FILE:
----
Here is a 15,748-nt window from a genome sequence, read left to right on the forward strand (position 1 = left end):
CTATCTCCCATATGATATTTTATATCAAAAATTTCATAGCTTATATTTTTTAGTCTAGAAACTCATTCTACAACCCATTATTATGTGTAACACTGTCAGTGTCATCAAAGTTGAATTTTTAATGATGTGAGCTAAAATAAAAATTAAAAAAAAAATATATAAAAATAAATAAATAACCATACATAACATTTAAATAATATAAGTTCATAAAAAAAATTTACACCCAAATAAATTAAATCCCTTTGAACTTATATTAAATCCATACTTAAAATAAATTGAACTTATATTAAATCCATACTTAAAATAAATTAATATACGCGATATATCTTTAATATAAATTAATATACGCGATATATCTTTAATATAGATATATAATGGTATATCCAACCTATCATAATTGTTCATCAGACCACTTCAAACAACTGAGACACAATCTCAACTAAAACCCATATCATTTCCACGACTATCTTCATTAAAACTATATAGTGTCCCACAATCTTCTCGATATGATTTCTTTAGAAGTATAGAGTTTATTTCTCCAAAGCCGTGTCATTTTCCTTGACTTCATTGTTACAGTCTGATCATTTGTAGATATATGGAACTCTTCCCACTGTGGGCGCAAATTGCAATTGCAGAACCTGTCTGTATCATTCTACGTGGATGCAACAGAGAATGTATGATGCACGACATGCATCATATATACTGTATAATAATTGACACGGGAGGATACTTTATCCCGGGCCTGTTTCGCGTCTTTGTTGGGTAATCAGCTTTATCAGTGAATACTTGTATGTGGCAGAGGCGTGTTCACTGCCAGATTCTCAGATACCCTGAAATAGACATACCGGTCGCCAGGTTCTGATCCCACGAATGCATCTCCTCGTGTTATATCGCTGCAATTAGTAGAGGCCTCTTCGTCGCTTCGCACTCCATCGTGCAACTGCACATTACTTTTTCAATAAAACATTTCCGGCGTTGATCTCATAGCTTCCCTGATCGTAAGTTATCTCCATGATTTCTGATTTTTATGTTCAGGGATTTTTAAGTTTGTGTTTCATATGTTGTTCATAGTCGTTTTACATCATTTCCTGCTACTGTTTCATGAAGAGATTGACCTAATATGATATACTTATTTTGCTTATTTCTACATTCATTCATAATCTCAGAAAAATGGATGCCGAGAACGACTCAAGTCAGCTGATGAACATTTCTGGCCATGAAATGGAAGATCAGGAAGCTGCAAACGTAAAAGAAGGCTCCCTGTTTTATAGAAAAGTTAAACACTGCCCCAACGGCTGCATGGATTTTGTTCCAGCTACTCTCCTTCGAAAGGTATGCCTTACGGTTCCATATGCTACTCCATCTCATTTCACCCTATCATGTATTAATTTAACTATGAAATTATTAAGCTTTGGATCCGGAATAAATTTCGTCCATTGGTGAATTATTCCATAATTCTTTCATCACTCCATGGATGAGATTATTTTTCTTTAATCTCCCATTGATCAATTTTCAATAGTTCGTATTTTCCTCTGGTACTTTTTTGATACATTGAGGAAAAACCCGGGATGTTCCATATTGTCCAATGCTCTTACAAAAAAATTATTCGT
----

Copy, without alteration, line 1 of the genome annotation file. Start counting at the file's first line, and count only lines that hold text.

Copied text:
Here is a 15,748-nt window from a genome sequence, read left to right on the forward strand (position 1 = left end):